Being a Queer Sex Worker

Being a Queer Sex Worker


Being a Queer Sex Worker

Being a Queer Sex Worker


TW: Mention of Biphobia, Transphobia 

When most people think of sex workers, they envision a woman in tall heels, scantily dressed either in red or covered in glitter or both, ready to pounce on any man with money. Unsurprisingly, that is not how the average sex worker portrays themselves on a day-to-day basis. It’s a shocker to most that many of us don’t usually dress like how we are portrayed in the media. It’s even more of a shocker that women aren’t the only ones who do sex work.

Take Titus Low, for instance. He was all Singaporeans could talk about ever since his appearance on a YouTube video that discussed his life as an OnlyFans creator. It was a bold and a questionable move on his part. He essentially outed himself as a sex worker in conservative Singapore where sex work is not necessarily legal. There was a lot of chatter on him being in OnlyFans as a male individual, shaming him for not getting a “real job”.  When he got married to a woman, there was an even bigger buzz surrounding his sexuality where many had assumed he was gay as his content was already geared towards men. Bisexual and pansexual erasure aside, sadly, if you’re a sex worker, it’s a common assumption that you’re attracted to men by default– as if we’re not just really good actors who need their debts paid off. Oftentimes, when I tell my clients that I have a girlfriend, they would be shell-shocked.

“But you were so wet for me! Did I make you straight?!” Some would question and pat themselves on the back as if I did not inject lube into myself in the bathroom.

Girlfriend? Don’t you mean boy?” Others would try to correct it.

The average clients that sex workers meet have a limited understanding of bisexuality where they seem to think that if you’re bisexual, you either “choose” to like men or women at a given moment but never at the same time.

Another common stereotype that sex workers face is that as long as you’re femme-presenting, your client will assume you’re a transgender woman. This stereotype also comes from the movies and TV shows where transgender women are often portrayed to be sex workers, amongst other horrible things that dehumanises both transgender women and sex workers. There are many instances where I’ve had men asking me if I’m a transwoman myself because of my broad shoulders or large feet or whatever body part they can scrutinise because they think women can only look a certain way. It makes me chuckle to myself because, in a way, I am trans, just not in the way they will ever comprehend.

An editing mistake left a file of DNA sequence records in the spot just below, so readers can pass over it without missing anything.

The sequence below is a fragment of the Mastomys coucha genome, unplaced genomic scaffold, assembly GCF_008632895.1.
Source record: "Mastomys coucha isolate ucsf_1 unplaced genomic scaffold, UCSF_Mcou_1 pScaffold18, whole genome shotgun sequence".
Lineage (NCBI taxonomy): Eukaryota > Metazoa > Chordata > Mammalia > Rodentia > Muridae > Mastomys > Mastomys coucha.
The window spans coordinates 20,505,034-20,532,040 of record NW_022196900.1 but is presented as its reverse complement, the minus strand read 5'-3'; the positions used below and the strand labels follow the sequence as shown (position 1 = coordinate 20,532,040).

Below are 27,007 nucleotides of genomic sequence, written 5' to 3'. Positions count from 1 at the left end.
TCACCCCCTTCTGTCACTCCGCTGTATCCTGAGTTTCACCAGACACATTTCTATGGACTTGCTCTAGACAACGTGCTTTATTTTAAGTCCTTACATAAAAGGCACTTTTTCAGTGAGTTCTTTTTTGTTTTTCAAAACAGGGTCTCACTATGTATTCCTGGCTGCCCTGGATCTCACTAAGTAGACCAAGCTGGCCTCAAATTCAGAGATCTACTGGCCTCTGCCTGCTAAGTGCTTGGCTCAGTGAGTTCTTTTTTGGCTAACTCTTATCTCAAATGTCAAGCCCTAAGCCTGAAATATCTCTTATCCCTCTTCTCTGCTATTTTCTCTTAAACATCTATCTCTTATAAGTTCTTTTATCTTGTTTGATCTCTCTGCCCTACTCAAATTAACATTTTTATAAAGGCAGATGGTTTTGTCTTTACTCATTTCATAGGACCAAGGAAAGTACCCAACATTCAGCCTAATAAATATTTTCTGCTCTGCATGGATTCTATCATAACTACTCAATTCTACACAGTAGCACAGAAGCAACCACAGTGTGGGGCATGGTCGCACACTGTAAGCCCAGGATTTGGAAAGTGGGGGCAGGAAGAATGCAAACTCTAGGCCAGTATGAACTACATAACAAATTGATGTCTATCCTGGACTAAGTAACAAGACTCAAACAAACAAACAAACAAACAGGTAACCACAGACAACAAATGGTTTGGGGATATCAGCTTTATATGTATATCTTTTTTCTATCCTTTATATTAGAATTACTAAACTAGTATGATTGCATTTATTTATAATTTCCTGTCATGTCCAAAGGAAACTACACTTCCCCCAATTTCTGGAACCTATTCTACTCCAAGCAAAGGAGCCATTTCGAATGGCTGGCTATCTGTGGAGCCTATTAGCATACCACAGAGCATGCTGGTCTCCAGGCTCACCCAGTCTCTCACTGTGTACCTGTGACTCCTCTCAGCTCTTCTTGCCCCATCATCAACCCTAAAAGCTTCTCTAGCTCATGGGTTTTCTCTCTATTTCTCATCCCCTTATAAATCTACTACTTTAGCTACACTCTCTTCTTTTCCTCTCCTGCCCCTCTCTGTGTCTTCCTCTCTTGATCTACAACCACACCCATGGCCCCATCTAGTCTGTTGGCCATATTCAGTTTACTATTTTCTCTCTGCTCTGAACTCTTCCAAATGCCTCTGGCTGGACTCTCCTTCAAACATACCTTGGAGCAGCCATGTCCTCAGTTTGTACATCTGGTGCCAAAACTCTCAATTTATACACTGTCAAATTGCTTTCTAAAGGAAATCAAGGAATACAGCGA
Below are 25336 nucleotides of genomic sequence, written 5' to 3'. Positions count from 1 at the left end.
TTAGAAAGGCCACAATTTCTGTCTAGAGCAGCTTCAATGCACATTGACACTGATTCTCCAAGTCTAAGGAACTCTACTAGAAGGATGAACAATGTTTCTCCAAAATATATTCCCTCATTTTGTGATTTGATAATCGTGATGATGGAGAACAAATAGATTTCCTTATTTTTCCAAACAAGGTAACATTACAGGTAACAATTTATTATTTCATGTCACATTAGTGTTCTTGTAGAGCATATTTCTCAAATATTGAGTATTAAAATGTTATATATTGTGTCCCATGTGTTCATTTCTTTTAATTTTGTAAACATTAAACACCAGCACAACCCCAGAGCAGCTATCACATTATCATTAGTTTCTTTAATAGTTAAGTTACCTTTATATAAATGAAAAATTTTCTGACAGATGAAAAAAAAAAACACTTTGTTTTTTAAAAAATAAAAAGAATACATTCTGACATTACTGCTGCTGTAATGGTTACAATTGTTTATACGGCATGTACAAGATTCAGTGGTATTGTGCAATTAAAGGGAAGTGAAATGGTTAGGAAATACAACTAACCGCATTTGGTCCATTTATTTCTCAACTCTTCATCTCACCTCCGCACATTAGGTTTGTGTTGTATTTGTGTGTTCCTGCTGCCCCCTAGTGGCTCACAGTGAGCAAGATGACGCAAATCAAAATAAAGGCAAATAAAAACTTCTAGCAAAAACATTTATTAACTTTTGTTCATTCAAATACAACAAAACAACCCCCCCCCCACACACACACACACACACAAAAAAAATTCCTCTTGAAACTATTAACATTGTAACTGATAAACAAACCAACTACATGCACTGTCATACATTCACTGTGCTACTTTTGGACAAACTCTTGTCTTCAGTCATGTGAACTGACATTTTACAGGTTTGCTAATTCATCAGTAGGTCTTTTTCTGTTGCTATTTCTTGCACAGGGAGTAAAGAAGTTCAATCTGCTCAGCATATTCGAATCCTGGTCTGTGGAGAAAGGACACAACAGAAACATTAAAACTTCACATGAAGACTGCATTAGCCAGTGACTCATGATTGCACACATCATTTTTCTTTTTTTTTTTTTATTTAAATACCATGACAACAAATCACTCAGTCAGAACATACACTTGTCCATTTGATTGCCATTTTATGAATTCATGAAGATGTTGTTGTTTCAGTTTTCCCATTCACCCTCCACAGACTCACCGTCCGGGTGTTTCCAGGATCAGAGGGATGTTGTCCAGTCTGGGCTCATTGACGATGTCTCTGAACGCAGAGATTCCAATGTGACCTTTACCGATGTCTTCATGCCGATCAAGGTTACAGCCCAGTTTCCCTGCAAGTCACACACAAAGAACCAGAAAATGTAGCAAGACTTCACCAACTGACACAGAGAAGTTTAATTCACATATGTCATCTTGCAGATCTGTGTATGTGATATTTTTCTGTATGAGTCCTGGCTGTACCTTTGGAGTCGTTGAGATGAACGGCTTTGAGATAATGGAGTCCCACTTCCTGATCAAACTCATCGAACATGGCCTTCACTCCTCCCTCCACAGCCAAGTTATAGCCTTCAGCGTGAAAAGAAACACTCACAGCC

The idea of having to explain to my close-minded and horny clients about me being a trans-masculine non-binary person, I feel, would make their heads hurt. After all, porn only has a category called “trannies” and that’s as far as where their knowledge will take them. Explaining to the clients of my queer identity is not at all appealing to me; the emotional labour that I have to put in would have to be at least three times what they paid me for a regular service. In an ideal world, clients don’t always assume that femme-presenting people who are sex workers are all transgender women. In an ideal world, people understand that queerness exists and encompasses all, and job industries do not prevent our existence. In this world, I also wish for those to never assume anyone’s gender identity or sexuality nor should it be a big issue for them.

As a queer sex worker in Singapore, my experiences can never be compared to another queer sex worker. Nor can it be compared to a cisgender female sex worker. Our experiences in this industry will always be unique and complex; just like our identities. But we possess a common desire: safety. And lots of money.

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Vanessa Ho

Executive Director | [email protected]

Executive Director
[email protected]

Vanessa has been full-time with Project X since 2011, and as a result, has had many opportunities to meet and connect with sex workers in Singapore and around the world. Under her leadership, the organisation has grown from a small group of volunteers to one where there are three paid staff and a team of over 60 volunteers. Correspondingly, she has increased the annual operating budget of the organization five times, and is now recognized as the leading organization that empowers and assists women in the sex industry.

Vanessa has written and spoken extensively about sex work, human trafficking, rape culture, and LGBTQ rights in Singapore. She believes that if people can speak about sex, gender and sexuality in open and in non-judgmental ways, society will become a safer place for everyone.

Vanessa holds a Bachelor’s Degree in Economics from the University of Warwick, and a Masters Degree in Gender, Society and Representation from University College London.